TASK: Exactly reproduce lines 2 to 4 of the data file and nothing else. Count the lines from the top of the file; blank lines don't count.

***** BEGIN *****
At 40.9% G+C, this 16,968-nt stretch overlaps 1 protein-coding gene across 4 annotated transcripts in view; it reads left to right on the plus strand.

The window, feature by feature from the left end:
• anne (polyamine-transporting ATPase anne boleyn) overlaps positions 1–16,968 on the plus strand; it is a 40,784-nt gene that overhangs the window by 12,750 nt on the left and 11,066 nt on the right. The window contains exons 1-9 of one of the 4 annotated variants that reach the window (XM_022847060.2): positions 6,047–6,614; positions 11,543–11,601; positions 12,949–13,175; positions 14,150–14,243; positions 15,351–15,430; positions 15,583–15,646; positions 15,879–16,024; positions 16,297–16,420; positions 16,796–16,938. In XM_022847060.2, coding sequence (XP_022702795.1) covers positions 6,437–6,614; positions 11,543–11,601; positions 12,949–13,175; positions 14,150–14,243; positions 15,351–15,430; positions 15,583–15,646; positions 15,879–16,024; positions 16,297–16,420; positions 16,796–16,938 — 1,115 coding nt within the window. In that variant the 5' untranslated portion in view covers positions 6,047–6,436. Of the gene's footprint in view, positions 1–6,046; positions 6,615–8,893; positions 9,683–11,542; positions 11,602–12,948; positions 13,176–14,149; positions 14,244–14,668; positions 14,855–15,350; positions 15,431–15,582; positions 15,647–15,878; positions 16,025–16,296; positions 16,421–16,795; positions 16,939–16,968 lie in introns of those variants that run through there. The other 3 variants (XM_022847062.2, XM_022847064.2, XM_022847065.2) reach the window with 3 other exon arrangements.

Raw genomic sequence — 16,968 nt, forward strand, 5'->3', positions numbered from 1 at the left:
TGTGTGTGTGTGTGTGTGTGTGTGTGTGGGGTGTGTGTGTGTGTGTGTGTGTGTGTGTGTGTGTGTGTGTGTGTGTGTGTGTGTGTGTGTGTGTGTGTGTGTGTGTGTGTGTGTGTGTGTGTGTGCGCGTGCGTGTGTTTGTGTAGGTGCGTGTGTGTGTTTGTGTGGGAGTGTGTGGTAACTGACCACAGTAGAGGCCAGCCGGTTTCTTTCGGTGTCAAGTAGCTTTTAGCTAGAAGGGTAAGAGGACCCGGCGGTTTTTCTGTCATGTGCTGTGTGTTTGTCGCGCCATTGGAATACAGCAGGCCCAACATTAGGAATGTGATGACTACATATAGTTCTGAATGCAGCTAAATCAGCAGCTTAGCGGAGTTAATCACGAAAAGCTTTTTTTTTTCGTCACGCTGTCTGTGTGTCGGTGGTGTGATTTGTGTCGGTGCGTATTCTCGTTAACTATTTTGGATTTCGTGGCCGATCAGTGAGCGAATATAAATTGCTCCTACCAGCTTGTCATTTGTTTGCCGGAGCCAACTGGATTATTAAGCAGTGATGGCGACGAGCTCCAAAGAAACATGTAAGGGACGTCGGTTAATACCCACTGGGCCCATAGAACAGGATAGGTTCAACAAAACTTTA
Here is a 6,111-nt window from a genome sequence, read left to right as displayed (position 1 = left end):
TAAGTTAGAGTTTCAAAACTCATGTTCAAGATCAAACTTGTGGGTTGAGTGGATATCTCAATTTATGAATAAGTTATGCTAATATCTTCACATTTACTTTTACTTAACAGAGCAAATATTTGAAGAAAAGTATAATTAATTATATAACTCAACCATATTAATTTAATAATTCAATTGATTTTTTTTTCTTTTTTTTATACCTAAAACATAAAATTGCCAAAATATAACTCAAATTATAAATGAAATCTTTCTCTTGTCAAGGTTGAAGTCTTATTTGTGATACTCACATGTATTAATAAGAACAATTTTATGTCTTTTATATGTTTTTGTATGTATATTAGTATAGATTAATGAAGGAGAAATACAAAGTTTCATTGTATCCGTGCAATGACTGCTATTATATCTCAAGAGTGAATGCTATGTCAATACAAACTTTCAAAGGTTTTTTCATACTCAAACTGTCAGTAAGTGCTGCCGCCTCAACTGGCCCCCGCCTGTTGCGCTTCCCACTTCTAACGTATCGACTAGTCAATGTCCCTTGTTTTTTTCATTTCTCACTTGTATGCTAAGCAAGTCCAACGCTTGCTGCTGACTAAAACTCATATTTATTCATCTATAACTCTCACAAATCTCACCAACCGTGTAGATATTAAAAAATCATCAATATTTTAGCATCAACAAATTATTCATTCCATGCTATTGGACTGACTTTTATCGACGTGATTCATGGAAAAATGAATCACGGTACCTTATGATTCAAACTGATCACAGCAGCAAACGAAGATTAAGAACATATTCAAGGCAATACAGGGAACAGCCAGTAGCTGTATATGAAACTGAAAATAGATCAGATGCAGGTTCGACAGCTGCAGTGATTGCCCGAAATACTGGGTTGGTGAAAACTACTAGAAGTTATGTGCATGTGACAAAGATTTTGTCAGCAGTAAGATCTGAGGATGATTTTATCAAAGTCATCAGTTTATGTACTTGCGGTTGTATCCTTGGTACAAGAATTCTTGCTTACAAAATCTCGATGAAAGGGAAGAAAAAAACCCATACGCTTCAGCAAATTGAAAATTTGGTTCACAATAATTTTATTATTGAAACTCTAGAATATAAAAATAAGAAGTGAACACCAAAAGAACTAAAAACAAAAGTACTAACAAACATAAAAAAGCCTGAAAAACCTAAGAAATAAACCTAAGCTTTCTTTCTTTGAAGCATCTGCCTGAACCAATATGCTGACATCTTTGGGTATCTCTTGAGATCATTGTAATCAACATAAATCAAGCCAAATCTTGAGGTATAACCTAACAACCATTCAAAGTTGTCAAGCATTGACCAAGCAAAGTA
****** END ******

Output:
The window, feature by feature from the left end:
• anne (polyamine-transporting ATPase anne boleyn) overlaps positions 1–16,968 on the plus strand; it is a 40,784-nt gene that overhangs the window by 12,750 nt on the left and 11,066 nt on the right. The window contains exons 1-9 of one of the 4 annotated variants that reach the window (XM_022847060.2): positions 6,047–6,614; positions 11,543–11,601; positions 12,949–13,175; positions 14,150–14,243; positions 15,351–15,430; positions 15,583–15,646; positions 15,879–16,024; positions 16,297–16,420; positions 16,796–16,938. In XM_022847060.2, coding sequence (XP_022702795.1) covers positions 6,437–6,614; positions 11,543–11,601; positions 12,949–13,175; positions 14,150–14,243; positions 15,351–15,430; positions 15,583–15,646; positions 15,879–16,024; positions 16,297–16,420; positions 16,796–16,938 — 1,115 coding nt within the window. In that variant the 5' untranslated portion in view covers positions 6,047–6,436. Of the gene's footprint in view, positions 1–6,046; positions 6,615–8,893; positions 9,683–11,542; positions 11,602–12,948; positions 13,176–14,149; positions 14,244–14,668; positions 14,855–15,350; positions 15,431–15,582; positions 15,647–15,878; positions 16,025–16,296; positions 16,421–16,795; positions 16,939–16,968 lie in introns of those variants that run through there. The other 3 variants (XM_022847062.2, XM_022847064.2, XM_022847065.2) reach the window with 3 other exon arrangements.

Raw genomic sequence — 16,968 nt, forward strand, 5'->3', positions numbered from 1 at the left: